This year's profusion of snow and near-perfect weather delivered pristine conditions for skiers. But like the current state of the market, pistes may not be as smooth as they first appear - and the ever-present danger of avalanches threatens a serene exterior.
Valuations improved at the end of last year, finally giving investors some fresh powder to traverse treacherous slopes. Weather conditions were cleared by the Federal Reserve's U-turn and reinforced by dovish stances in other developed markets. With no inflationary clouds on the horizon, investors have had a smooth ride through financial markets year-to-date.
All downhill from here?
However, for investors regretting they might have profited more from the last two months, now is not the time to try and extend the experience. This would only increase the risks, as potential difficulties loom ahead; avalanche hazards are mounting as the snow crust becomes less stable.
Valuations are less appealing because central bank reassurances have led to momentum-driven investment and crowded trades. How can $8-9trn of government debt with negative yield be justified, if not through financial repression by the central banks?
Our view is the current market rally has gone too far too fast. Investors need to be aware of rising risks and the chances of the market snow-balling. Thus, we are keeping a cautiously neutral stance in our portfolios. We maintained our relative preference for US over eurozone equities, even though the equity risk premium for the US became less attractive and earnings revisions are slowing. In a fragile environment, we still favour their resilience and defensive characteristics compared to eurozone equities.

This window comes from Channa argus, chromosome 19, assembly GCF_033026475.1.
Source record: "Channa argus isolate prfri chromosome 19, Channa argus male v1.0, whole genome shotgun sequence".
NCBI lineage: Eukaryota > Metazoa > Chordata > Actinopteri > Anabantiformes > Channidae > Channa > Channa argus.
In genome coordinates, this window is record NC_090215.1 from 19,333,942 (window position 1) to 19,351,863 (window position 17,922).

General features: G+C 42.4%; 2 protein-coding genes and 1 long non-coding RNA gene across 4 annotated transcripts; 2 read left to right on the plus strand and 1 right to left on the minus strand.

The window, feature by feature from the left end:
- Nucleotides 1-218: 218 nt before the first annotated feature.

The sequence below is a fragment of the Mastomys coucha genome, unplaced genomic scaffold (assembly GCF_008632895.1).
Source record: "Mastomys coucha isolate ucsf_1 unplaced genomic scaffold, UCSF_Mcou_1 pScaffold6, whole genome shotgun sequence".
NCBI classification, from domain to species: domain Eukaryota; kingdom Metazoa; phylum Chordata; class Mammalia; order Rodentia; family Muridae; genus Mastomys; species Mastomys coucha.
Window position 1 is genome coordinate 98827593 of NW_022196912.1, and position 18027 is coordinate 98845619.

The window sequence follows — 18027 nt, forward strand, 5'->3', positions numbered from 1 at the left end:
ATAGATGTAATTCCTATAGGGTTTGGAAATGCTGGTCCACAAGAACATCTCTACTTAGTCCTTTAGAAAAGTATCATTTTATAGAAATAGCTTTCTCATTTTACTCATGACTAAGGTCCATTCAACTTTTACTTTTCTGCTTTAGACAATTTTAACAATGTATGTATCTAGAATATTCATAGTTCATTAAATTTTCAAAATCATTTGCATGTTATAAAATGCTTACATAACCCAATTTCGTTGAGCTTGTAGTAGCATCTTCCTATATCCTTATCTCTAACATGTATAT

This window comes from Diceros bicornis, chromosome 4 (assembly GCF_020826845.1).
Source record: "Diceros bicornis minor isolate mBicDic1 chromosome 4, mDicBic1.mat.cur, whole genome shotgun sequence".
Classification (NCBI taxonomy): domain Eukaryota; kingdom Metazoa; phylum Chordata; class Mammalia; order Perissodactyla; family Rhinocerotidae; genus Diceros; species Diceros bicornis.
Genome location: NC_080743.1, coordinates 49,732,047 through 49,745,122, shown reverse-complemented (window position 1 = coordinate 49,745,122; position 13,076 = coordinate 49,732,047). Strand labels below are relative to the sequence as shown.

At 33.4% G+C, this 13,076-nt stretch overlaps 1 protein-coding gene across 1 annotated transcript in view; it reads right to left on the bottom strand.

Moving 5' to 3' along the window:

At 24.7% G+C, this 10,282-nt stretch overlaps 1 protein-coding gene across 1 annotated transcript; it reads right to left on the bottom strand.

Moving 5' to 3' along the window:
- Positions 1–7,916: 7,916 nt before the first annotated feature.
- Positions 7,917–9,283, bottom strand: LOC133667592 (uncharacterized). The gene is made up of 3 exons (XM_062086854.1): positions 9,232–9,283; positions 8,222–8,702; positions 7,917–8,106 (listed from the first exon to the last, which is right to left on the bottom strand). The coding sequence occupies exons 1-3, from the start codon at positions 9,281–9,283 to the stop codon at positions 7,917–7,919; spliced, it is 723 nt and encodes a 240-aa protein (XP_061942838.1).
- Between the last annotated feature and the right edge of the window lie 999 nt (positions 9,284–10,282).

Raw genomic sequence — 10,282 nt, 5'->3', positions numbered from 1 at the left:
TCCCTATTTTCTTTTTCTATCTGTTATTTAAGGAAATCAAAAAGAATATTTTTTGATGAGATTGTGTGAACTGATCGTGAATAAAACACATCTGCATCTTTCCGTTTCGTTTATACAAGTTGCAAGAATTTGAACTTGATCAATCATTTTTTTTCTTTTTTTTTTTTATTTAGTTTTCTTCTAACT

We also prefer the United Kingdom and Switzerland over the eurozone - despite ‘very cheap' valuations in Germany - in the absence of sufficient ‘buy' triggers and with ongoing trade tariff risk weighing on the European automobile industry. In the case of a general election in the United Kingdom, we would immediately consider downgrading UK equities.
Avoid catching an edge
While the central bank put is back in place, following the Federal Reserve's U-turn, the current situation cannot last forever. Either global growth will bounce back, in which case we may start increasing our risk stance and lowering duration, or if the opposite happens, with growth decelerating further, we would look to increase duration and lower our risk exposure.
We believe the rally in equity markets will soon be capped - on one hand by Fed hikes, if activity improves, and on the other hand by worries over growth, even if the Fed resumes cutting rates.
Given the strong gains we have made so far, it is time to implement ‘cheap' and asymmetric protections to start consolidating our year-to-date positive performance. We still have no sectoral bias, but we continue to favour high quality dividend stocks that offer attractive carry. They should be less volatile than the rest of the equity market and we also prefer them to credit.
On the duration front, we kept our stance unchanged from last month at a mild disinclination. Bonds now have limited upside, as rates have reached historically low levels again - especially in Europe, where valuations are expensive. However, it is worth having some duration in the portfolios, to balance risk.
In addition, the macro dynamic is still losing strength and the pause in monetary policy normalisation does not support a significant increase in rates. Tactically, rates could spike towards 3% for the US 10-year treasury and to 0.5% for the German 10-year bund if economic growth momentum rebounds rapidly, but this is not our base case at the moment.
We took some profits and implemented hedges through options strategies on the equity side, as well as on the fixed income side. Even gold's appeal now seems tactically less shiny. It's definitely time to take pause from the slopes and step out to a sunny terrace.